In his Rs 100-crore blockbuster Kick (2014 ), Salman Khan says, “Mere baare mein itna mat sochna…main dil mein aata hoon, samajh mein nahi.” (“Don’t think too much about me. I am in the heart, but hard to understand”). Doesn’t that define Salman Khan? Someone who defies all logic and common sense but continues to succeed. His swagger, his ability to call the shots and do as he wants has been the defining characteristic of Salman Khan. After a great start to his career, he sleepwalked through mindless movies and mind-numbing storylines for over a decade. By his own admission, he wasn’t serious about his work and chose many films as favours to somebody he knew. While SRK was building his reputation as the ultimate lover boy and Aamir Khan was working on his one-film-a-year agenda, there doesn’t seem to be much logic to Salman’s choice of films.

One thing that a fan or a non-fan cannot deny is the fact that you can expect the unexpected from Salman Khan. Strange dancing on-stage with an embarrassed Deepika Padukone at an award show, calling himself a ‘virgin’ on Karan Johar’s popular talk show, imitating Katrina Kaif’s ‘My name is Sheila…’, to absurd interviews on news channels — sometimes I feel that either nobody understands what he really wants to show or maybe he doesn’t want anybody to understand what he stands for. There are different Salman Khans I have known over the years.

Even as a non-fan, strongly critical of his work, I was quite moved by an opinion piece I chanced upon in a UK-based daily. Describing Salman as a rare combination of “River Phoenix, Bruce Willis, and Norman Wisdom”, the article is heart-wrenching in its description of the Bishnoi community that worships the blackbuck that Salman allegedly and illegally hunted. But it was the description of Salman Khan that made me read and re-read it. His description as a bare-chested action hero whose “mean streak” came to the fore as he “slit the throat of a chinkara” made me feel as the blurry line that divides the real and reel life had been erased.

This image blends well with the perennial bad-boy image. Salman as the one who shoved and slapped a media photographer. As the one who hit his famous ex-girlfriend on a film set. As the one who called up the then boyfriend of his other famous ex-girlfriend countless times in a night to threaten him. With the one where he allegedly took the wheel of his SUV in a drunk state and mowed down people. As the one who allegedly smashed a bottle on the head of another of his ex-girlfriends. My only submission is that if he has done something wrong as per law, he should be punished. But to correlate his action-hero image, his devil-may-care persona on-screen to his actions off-screen is a dangerous path to tread. This is because like any of us, Salman is not a one-dimensional person. He is many beings.

In his 2003 hit Tere Naam, Salman as Radhey Mohan says, “Main request nahi karta…ek hi baar bolta hun, aur full and final ho jaata hai.” (“I don’t request, I say it only once and it becomes final”). From the roly-poly teddy-bear-like actors of old to the chiseled body of Salman Khan, he has been a revelation. He was among the first actors in Indian cinema to go for the body-builder look that has become somewhat of a norm today. Even as a whole generation of young actors flex their muscles literally and figuratively today, Salman Khan will forever be the one who started it all.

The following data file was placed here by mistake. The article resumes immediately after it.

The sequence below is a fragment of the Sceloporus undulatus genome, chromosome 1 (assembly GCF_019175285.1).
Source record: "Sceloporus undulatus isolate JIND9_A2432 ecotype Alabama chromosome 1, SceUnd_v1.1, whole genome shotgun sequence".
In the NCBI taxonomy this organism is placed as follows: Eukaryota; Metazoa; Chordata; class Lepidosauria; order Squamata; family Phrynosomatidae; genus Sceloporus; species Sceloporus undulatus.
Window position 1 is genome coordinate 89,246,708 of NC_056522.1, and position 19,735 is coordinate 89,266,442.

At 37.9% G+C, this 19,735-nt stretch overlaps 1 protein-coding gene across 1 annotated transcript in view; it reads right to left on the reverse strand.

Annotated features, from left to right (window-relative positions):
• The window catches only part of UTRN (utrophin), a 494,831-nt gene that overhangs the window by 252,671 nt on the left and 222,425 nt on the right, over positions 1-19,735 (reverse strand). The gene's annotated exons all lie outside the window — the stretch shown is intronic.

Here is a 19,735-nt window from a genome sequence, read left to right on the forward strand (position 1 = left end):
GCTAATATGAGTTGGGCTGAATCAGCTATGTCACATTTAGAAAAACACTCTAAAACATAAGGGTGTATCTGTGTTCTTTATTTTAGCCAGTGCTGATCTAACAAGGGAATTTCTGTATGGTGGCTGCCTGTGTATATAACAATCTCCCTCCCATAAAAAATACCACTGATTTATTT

Then is the image of Salman, the mentor. While many believe that actresses like Katrina Kaif, Zarine Khan, Daisy Shah, Sonakshi Sinha, and more recently Athiya Shetty owe their film careers to him, he has also been a mentor to many. Arjun Kapoor, Aditya Pancholi as well as Pulkit Samrat have all been mentored by him. As the large-hearted bhai, who insists on home-cooked food on sets and believes in grand gestures and gifts, he is a friend many would give their right arm for. Remember his popular line from Maine Pyar Kiya: “Dosti ki hai, nibhani toh padegi” (“Now that we are friends, you must abide by our friendship”)

In his 2009 runaway hit Wanted, Salman says, “Ek baar jo maine commitment kar di, phir main apne aap ki bhi nahi sunta” (“Once I make a commitment, I don’t even listen to myself”). That is something that defines Salman, the humanitarian. Donations for good causes, promotions for his charitable trust Being Human, and other humanitarian work that shows his commitment towards providing education and healthcare to the underprivileged is something that he has built a name for over the last few years.

He has been around for 30 years and looks good for another 10. He seems to have found the sweet spot with movies that do not even pretend to be catering to the intelligentsia. The masala entertainer — that is his domain. Even as SRK has moved to the senior actor category and Aamir Khan shows no qualms in playing an old and fat wrestler, Salman has remained Salman, the superstar first and the character later. As Bajrangi whose heart bleeds for Munni, as Sultan who keeps it simple and speaks from the heart, as Chulbul Pandey, who doesn’t like criminals, and as Tiger, who always survives — movies from Salman want you to sit back and enjoy as you feel a very basic emotion. Strangely, his dialogue from the 1994-hit Hum Aapke Hain Koun..! seems appropriate: “He never bites, he only loves.”

The mentor, the boyfriend, the eligible bachelor, the humanitarian, the bodybuilder, and the mega-star, Salman Khan essays different roles in real life. Probably, it would be best if we view him with all his contradictions and eccentricities. You can choose to like him, you can choose to hate him, but you cannot ignore him. Limiting him to one image and forgetting the rest would be unfair and biased. It seems to me that he would want us all to pay heed to his dialogue from 2011 hit Bodyguard: “Mujhpe ek ehsaan karna, mujhpe koi ehsaan mat karna” (“Do me one favour that don’t do any favour to me”).

Salman Khan has never won the Filmfare Award for ‘Best Actor’. He holds the dubious record of having maximum nominations without winning.

The writer is a non-fan of Salman Khan, a movie lover, and communications professional